Senate Majority Leader Harry Reid (D-Nev.) doesn’t just have the title to wield power — he’s also got the rankings to prove it, according to data released Monday by Knowlegis, a research firm that focuses on Congress.
The Congressional Power Rankings for 2008 placed Reid in the No. 1 spot based on more than 20 factors including media coverage, the amount of money raised by political action committee and the number of bills cosponsored during 2007. Among Senators, Edward Kennedy (D-N.Y.) was in second place, followed by Majority Whip Dick Durbin (D-Ill.).
The presidential candidates were a little farther down the list, with Sen. Hillary Rodham Clinton (D-N.Y.) grabbing the No. 9 spot in front of Sen. John McCain (R-Ariz.), who came in at No. 10, and Sen. Barack Obama (D-Ill.), who registered at No. 11. Minority Leader Mitch McConnell (Ky.) was the top-ranking Republican, at No. 7.
On the House side, the report found Speaker Nancy Pelosi (D-Calif.) to be the most powerful Member — pointing out her significant campaign contributions. Behind Pelosi was Majority Leader Steny Hoyer (D-Md.), followed by Ways and Means Chairman Charlie Rangel (D-N.Y.), who’s domain over the tax code makes him a power player. Minority Leader John Boehner (Ohio) was the top-ranking Republican in the House, coming in at No. 6.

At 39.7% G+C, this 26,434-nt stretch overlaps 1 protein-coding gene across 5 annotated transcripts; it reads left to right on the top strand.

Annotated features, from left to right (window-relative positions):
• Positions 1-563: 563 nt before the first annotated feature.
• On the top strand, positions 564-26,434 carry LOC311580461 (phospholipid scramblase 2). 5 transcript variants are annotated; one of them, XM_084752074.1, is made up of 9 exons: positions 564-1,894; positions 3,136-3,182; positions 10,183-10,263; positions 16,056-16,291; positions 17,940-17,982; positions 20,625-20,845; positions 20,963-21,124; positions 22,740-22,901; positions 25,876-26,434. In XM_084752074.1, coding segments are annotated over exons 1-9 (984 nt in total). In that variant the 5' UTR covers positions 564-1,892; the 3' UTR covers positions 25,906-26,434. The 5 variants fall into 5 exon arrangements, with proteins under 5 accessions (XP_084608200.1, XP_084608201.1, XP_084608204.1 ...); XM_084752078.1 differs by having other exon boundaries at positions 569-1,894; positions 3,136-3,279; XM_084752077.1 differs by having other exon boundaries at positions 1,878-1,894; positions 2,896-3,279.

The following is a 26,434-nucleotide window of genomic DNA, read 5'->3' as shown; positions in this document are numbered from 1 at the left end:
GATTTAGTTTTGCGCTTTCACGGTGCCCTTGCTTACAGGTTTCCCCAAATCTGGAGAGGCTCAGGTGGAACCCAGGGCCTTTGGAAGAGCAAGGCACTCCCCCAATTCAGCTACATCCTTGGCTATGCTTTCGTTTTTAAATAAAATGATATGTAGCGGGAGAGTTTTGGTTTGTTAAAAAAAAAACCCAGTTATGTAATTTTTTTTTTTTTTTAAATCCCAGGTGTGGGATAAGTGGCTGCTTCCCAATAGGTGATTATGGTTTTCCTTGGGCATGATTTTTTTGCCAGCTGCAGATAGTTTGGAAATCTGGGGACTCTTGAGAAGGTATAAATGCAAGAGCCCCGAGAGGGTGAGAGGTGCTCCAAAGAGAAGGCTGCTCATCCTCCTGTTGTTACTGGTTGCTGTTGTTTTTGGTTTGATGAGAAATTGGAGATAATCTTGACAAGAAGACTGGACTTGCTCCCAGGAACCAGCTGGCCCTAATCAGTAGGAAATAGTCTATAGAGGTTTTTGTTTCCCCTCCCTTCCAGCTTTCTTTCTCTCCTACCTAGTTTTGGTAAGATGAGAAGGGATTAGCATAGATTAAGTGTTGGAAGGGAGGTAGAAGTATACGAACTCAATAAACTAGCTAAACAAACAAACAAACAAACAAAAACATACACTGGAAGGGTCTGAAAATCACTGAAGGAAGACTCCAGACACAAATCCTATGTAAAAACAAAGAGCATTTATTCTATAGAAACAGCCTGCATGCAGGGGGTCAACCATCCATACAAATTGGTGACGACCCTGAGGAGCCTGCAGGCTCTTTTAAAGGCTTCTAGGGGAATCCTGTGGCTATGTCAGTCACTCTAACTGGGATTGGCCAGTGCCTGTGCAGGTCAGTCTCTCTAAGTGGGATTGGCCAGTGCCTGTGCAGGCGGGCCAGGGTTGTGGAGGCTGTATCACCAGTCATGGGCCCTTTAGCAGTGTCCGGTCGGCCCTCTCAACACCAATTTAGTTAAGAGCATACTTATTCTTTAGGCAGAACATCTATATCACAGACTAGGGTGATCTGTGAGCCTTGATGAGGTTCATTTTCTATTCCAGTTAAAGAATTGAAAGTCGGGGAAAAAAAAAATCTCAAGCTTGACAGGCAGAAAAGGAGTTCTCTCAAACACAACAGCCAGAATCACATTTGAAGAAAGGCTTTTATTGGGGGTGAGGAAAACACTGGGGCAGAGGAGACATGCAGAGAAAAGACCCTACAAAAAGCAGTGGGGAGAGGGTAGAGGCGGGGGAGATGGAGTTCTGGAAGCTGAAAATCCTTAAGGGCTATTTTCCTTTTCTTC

Knowlegis has been ranking Members of Congress since 2005 by measuring such items as quality of committee assignments and success in passing legislation. The rankings assess which Members have the best resources to get tasks accomplished.
This is the first year that the research firm incorporated the influence of earmark data on legislators’ power scores by considering both the amount secured in earmarks and the number of earmarks obtained. Sen. Thad Cochran (R-Miss.) ranked as the No. 1 Senator in the earmarks category, and in the House, Hoyer took the lead. Cochran is the ranking member of the Senate Appropriations Committee, while Hoyer is a former appropriator. Some high-ranking members — Boehner and McCain — generally have not pursued earmarks.
First-term Sen. John Barrasso (R-Wyo.) came in last on the overall power ranking list, with Sen. Larry Craig (R-Idaho) only one place above the bottom. Barrasso filled the seat in 2007 after the death of Sen. Craig Thomas (R).
In the House, Reps. William Jefferson (D-La.) and Rick Renzi (R-Ariz.) were second-to-last and last, respectively. Both are under indictment.
Vice President Joe Biden waits to conduct a mock swearing-in ceremony with Sen. Brian Schatz, D-Hawaii, in the Capitol's Old Senate Chamber, December 2, 2014. Schatz was sworn in to serve the remainder of his term since he was appointed to the seat after Sen. Daniel Inouye, D-Hawaii, passed away.